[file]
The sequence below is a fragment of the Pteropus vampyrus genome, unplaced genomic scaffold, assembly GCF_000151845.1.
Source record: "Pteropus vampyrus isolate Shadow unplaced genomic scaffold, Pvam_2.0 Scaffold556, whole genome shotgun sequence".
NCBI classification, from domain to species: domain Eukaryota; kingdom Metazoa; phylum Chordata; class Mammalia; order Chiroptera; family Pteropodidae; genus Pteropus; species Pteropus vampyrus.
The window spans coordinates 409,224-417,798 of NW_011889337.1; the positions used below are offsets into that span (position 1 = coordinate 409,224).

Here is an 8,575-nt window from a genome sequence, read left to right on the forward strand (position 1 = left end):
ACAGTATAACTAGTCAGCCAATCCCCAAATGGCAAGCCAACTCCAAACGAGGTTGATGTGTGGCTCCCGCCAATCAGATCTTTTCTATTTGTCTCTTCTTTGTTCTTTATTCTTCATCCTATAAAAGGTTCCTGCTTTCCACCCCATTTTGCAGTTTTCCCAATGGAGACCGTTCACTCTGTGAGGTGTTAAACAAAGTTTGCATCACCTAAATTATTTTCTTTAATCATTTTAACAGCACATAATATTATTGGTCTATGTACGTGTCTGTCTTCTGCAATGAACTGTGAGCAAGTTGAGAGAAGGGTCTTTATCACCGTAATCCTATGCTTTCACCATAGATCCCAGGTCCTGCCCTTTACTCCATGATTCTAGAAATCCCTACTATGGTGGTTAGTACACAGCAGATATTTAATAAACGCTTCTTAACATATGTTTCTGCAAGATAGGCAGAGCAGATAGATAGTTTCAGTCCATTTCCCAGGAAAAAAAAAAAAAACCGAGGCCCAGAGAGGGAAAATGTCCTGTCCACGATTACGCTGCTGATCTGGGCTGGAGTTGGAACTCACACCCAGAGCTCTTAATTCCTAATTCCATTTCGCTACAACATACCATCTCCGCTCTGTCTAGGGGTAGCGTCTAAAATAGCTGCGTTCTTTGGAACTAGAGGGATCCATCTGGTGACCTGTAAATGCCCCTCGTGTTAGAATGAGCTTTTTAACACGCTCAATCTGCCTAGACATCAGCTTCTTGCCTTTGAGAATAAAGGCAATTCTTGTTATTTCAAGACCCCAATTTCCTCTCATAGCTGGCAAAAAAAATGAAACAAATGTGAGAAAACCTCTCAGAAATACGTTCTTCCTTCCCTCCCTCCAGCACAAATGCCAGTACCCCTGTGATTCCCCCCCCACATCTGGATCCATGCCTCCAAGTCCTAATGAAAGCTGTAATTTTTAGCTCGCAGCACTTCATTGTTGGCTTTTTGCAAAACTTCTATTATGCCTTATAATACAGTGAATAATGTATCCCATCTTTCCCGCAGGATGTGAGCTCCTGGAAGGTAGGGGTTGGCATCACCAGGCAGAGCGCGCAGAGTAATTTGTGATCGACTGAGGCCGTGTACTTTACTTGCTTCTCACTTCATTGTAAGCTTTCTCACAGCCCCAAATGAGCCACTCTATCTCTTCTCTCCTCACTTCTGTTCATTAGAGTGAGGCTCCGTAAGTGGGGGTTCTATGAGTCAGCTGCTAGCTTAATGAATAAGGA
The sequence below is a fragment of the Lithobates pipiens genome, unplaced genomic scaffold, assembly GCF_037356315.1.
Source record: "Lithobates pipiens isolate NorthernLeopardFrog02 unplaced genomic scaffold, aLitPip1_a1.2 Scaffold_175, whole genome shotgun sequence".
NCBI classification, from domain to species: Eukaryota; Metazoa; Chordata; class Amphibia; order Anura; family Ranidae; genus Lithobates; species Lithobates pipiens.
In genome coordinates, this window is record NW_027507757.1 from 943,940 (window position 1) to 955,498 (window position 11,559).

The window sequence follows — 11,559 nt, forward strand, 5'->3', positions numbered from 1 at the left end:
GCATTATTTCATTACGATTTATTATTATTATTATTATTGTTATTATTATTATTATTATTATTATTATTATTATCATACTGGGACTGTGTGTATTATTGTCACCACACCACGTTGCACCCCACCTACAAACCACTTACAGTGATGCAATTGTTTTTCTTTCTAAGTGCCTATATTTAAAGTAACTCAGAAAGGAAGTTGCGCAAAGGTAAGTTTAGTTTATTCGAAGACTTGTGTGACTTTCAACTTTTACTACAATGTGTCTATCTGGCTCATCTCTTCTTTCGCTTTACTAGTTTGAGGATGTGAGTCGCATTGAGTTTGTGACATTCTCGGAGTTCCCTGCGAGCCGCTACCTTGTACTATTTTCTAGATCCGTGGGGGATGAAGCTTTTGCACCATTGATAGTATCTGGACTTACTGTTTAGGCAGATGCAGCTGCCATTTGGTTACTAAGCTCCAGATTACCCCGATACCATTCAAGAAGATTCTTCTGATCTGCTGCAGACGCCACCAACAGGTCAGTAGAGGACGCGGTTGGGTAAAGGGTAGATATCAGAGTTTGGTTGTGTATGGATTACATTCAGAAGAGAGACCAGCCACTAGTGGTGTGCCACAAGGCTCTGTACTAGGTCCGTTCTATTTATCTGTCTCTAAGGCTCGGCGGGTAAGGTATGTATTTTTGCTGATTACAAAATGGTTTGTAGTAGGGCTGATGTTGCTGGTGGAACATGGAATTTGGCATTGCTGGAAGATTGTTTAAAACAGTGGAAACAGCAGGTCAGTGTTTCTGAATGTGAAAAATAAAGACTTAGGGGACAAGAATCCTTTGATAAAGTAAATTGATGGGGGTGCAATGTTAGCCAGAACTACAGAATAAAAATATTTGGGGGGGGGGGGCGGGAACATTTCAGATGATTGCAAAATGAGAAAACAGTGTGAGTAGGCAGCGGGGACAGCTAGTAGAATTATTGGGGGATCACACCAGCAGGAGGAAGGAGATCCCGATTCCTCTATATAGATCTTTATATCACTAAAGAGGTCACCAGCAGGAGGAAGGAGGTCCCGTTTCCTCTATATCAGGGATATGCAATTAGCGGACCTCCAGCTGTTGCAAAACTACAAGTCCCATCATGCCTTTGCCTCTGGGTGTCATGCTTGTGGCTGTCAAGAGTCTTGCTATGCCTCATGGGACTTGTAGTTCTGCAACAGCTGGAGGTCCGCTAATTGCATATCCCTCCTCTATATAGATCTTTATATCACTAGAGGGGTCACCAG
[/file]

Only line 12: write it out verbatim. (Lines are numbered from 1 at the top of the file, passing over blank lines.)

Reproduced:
GCATTATTTCATTACGATTTATTATTATTATTATTATTGTTATTATTATTATTATTATTATTATTATTATTATCATACTGGGACTGTGTGTATTATTGTCACCACACCACGTTGCACCCCACCTACAAACCACTTACAGTGATGCAATTGTTTTTCTTTCTAAGTGCCTATATTTAAAGTAACTCAGAAAGGAAGTTGCGCAAAGGTAAGTTTAGTTTATTCGAAGACTTGTGTGACTTTCAACTTTTACTACAATGTGTCTATCTGGCTCATCTCTTCTTTCGCTTTACTAGTTTGAGGATGTGAGTCGCATTGAGTTTGTGACATTCTCGGAGTTCCCTGCGAGCCGCTACCTTGTACTATTTTCTAGATCCGTGGGGGATGAAGCTTTTGCACCATTGATAGTATCTGGACTTACTGTTTAGGCAGATGCAGCTGCCATTTGGTTACTAAGCTCCAGATTACCCCGATACCATTCAAGAAGATTCTTCTGATCTGCTGCAGACGCCACCAACAGGTCAGTAGAGGACGCGGTTGGGTAAAGGGTAGATATCAGAGTTTGGTTGTGTATGGATTACATTCAGAAGAGAGACCAGCCACTAGTGGTGTGCCACAAGGCTCTGTACTAGGTCCGTTCTATTTATCTGTCTCTAAGGCTCGGCGGGTAAGGTATGTATTTTTGCTGATTACAAAATGGTTTGTAGTAGGGCTGATGTTGCTGGTGGAACATGGAATTTGGCATTGCTGGAAGATTGTTTAAAACAGTGGAAACAGCAGGTCAGTGTTTCTGAATGTGAAAAATAAAGACTTAGGGGACAAGAATCCTTTGATAAAGTAAATTGATGGGGGTGCAATGTTAGCCAGAACTACAGAATAAAAATATTTGGGGGGGGGGGGCGGGAACATTTCAGATGATTGCAAAATGAGAAAACAGTGTGAGTAGGCAGCGGGGACAGCTAGTAGAATTATTGGGGGATCACACCAGCAGGAGGAAGGAGATCCCGATTCCTCTATATAGATCTTTATATCACTAAAGAGGTCACCAGCAGGAGGAAGGAGGTCCCGTTTCCTCTATATCAGGGATATGCAATTAGCGGACCTCCAGCTGTTGCAAAACTACAAGTCCCATCATGCCTTTGCCTCTGGGTGTCATGCTTGTGGCTGTCAAGAGTCTTGCTATGCCTCATGGGACTTGTAGTTCTGCAACAGCTGGAGGTCCGCTAATTGCATATCCCTCCTCTATATAGATCTTTATATCACTAGAGGGGTCACCAG